What would you do if you changed from hunter to prey? What would you do if someone you’d just met turned out to be someone else? What would you do if a member of your family betrayed you?
The world of Naor is a world created by Ulse, the God of brightness, and is ruled by his rights and filled with creatures of his work. And yet it hides darkness—darkness created by Ulse’s brother, Hodgorn, the master of evil. This darkness infects human hearts, drives wars and diseases, and creates terrible beings—atrocities to gods of brightness and an insult to their work. They become rampant like a disease that must be exterminated.
What would you do in the face of an embodied evil?
“Greetings to you, Lady. Who are you?”
She took a deep breath. “They call me Lanes. I am going to the south.”
“What are you doing here, in these harsh lands, alone, in the middle of an ice desert?” Arnoku slowly walked over to her animals without taking his gaze off her.
Tears glistened in her beautiful, compelling eyes. She kept silent for a moment, as if trying to remember what she was doing there at all.
“In late autumn, I went with my husband and brother on the hunt. We were poor. We owned a piece of worthless land. My husband sold the property and for what he got, he bought a sled and five miserable dogs,” she said slowly, with visible effort. “At first, we fared all right, but fortune abandoned us. My husband was a farmer, and not a skillful hunter.”
She stopped to catch her breath and swallowed back her tears. “A few weeks ago, we were attacked by a herd of hungry northern wolves. Only I escaped with my life—because—I hid under the furs, but the beasts took my family.” She stopped to catch her breath again. “Three of my dogs died on the way, and I threw the fur away. I am going to the south.”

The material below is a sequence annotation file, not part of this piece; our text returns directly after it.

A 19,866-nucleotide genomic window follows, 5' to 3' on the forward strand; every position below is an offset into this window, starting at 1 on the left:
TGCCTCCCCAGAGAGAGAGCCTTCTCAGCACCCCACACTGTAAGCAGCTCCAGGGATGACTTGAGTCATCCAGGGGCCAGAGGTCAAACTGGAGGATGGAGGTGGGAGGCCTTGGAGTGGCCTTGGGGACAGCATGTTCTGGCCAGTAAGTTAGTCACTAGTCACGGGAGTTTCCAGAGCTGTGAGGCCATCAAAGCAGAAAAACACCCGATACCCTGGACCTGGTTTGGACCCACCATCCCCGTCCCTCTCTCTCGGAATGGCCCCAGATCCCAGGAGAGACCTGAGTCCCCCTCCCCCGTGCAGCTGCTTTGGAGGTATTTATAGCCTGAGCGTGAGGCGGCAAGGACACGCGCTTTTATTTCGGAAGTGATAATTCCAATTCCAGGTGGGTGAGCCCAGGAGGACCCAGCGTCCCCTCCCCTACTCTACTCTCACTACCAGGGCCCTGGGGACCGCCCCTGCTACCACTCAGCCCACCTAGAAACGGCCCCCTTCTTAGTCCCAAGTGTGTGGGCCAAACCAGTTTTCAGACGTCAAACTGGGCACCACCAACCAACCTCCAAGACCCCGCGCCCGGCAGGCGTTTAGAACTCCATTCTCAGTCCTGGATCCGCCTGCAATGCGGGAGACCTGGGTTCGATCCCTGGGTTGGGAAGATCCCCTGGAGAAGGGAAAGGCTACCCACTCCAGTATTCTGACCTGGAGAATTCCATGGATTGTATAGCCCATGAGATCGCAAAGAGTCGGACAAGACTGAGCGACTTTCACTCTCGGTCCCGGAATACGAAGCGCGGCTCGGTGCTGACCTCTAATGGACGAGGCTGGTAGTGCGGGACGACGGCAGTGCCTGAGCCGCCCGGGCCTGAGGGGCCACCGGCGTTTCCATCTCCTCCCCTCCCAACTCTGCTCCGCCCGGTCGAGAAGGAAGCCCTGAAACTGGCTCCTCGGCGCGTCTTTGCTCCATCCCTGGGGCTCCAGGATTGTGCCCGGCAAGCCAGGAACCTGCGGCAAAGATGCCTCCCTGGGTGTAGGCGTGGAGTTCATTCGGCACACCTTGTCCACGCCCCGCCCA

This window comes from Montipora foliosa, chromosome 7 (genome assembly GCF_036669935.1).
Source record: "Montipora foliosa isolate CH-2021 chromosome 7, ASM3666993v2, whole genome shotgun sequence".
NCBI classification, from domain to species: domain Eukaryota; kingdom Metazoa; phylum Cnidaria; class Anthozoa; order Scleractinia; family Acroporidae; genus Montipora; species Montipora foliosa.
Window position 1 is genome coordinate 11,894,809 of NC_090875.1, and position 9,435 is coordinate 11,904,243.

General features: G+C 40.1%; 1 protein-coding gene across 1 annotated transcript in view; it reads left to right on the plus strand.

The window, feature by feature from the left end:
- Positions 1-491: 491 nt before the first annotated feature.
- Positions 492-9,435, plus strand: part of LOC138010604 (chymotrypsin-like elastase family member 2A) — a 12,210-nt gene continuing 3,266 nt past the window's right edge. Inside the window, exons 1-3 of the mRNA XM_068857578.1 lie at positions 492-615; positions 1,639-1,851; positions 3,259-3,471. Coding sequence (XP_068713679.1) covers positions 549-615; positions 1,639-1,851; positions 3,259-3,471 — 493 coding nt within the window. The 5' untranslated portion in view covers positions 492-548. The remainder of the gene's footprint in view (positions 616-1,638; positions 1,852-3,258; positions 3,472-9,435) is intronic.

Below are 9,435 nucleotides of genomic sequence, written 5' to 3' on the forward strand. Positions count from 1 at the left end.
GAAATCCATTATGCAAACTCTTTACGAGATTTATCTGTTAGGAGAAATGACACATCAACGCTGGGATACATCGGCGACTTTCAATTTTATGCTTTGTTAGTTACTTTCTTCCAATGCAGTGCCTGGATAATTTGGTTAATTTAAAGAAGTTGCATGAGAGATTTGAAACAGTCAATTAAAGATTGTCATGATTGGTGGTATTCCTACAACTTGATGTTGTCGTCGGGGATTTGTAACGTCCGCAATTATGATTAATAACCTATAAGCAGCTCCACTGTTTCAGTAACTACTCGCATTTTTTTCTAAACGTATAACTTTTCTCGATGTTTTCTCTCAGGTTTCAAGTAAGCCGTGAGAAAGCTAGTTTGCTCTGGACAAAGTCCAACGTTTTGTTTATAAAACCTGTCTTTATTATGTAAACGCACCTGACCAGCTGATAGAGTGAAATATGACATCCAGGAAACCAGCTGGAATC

Arnoku checked her animals. They didn’t protest—they didn’t appear to have the strength for it. Both dogs bore old, barely healed bite marks. They were too exhausted and had difficulties with the healing process. He made a decision. He unharnessed the depleted animals from the sled and gave them portions of dried fish from his own stock. He joined Lanes’s sled to his, and threw away her box of food, considering it unnecessary ballast. He strapped the two dogs to the back—they were clearly unfit for further work. Before they set off, he gave a piece of dried meat and some vodka to the woman.
“I will give you safe passage and when we arrive at the Castle Yelda, I’d like to invite you for a hot meal.”
She smiled and nodded weakly, accepting the offered drink and food. He ran in silence until twilight, watching the woman the whole time.
When night fell, he pitched a tent on the frozen ocean and they stayed there overnight. Completely exhausted, the woman’s dogs were obedient and took the lowest place in the hierarchy. Arnoku made sure they had their fair share of food. Lanes fell asleep quickly. He couldn’t sleep, for in a tent made for one person, it was a very tight fit.
He got up early the next morning and, after feeding the dogs, got them ready to work. He was unhappy because he had to move slower now, running beside or behind the sleds all day. The journey home would last a few weeks. The unforeseen delay annoyed him.
Late in the afternoon, he saw the Castle Yelda, the closest castle to where he’d found the woman. The ocean ended and they had to get to the castle walls along a steep slope. Arnoku knew where the most suitable accommodations were because he had traveled this way for a few years now. After a great deal of effort, the dogs finally stood exhausted at the top of the slope. The castle was on a small hill nearby.